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Opinion: How do we prevent the next pandemic?

Written by Marie Lilly

Long before the COVID-19 outbreak, many brilliant scientists predicted that the next pandemic would be a respiratory virus spilled over from a bat reservoir host to humans. Bats are uniquely good reservoirs for viruses in part because of their ability to fly. Flight requires a high metabolism which in turn gives them a heightened immune system allowing them to tolerate viruses better than many other mammalian species. Bats and other animal species—along with their disease transmission cycles—have been studied for decades. Yet when COVID-19 emerged, most of the world floundered to stop the spread of the virus and we miserably failed at preventing a widespread global pandemic.

The COVID-19 pandemic has caused an interesting unsolved problem to reach the public eye. How do we prevent pathogen spillover events between zoonotic animal hosts and humans? And when they do occur, how do we stop them? A large body of research exists aiming to address this question in a variety of disease system contexts. Nevertheless, I am left wondering how we can effectively use this information to enact change and why we were unable to with COVID-19.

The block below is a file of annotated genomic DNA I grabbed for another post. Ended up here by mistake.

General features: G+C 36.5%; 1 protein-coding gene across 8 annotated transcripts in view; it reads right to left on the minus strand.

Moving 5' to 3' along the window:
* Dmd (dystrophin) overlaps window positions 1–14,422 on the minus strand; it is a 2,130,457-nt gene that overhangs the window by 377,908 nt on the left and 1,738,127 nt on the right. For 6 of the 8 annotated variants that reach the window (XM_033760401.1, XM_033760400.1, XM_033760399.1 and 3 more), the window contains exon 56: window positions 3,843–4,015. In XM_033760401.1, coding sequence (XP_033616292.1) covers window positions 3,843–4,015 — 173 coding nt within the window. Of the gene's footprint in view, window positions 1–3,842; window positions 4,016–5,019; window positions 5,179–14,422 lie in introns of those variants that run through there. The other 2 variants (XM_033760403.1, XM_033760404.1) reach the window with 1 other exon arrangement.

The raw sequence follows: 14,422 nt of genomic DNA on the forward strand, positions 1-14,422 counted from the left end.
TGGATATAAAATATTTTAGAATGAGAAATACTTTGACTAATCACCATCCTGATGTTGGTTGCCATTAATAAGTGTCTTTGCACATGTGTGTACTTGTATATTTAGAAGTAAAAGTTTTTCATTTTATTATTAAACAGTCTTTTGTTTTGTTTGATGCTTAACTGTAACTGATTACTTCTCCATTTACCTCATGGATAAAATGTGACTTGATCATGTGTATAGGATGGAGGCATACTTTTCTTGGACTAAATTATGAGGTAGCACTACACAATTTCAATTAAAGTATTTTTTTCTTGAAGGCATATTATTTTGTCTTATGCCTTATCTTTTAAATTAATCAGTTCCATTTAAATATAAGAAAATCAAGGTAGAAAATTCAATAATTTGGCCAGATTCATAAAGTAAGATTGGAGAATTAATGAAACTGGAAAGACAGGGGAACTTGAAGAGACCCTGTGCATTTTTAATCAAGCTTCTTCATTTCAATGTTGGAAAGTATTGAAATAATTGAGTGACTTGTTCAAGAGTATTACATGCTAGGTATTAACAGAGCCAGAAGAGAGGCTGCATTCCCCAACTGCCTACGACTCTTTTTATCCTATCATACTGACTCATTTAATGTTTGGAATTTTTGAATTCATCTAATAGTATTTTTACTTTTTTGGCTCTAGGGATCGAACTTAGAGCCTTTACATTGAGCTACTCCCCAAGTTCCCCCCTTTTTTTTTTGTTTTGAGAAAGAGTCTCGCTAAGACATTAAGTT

I believe that part of this problem is because much of the previous research in this field has overlooked social phenomena that influence the ecology of emerging diseases. Humans are part of the natural environment yet we so often consider ourselves as separate. What if we considered humans, our cityscapes, and our behavior as part of the natural ecosystem?

Many environmental conditions in which pathogens thrive are created by social phenomena. For example, our reliance on a capitalist economic structure requires certain laborers to work long hours in close proximity—great for pathogen transmission. Additionally, the inequality we see in access to healthcare forces many people to continue their daily routine without being able to seek treatment for communicable diseases. Lastly, we are social creatures with a human desire for physical contact, community gatherings, and so on. These phenomena (and more not listed here) must be further incorporated into the research of emerging infectious diseases to mitigate and prevent future disease outbreaks.


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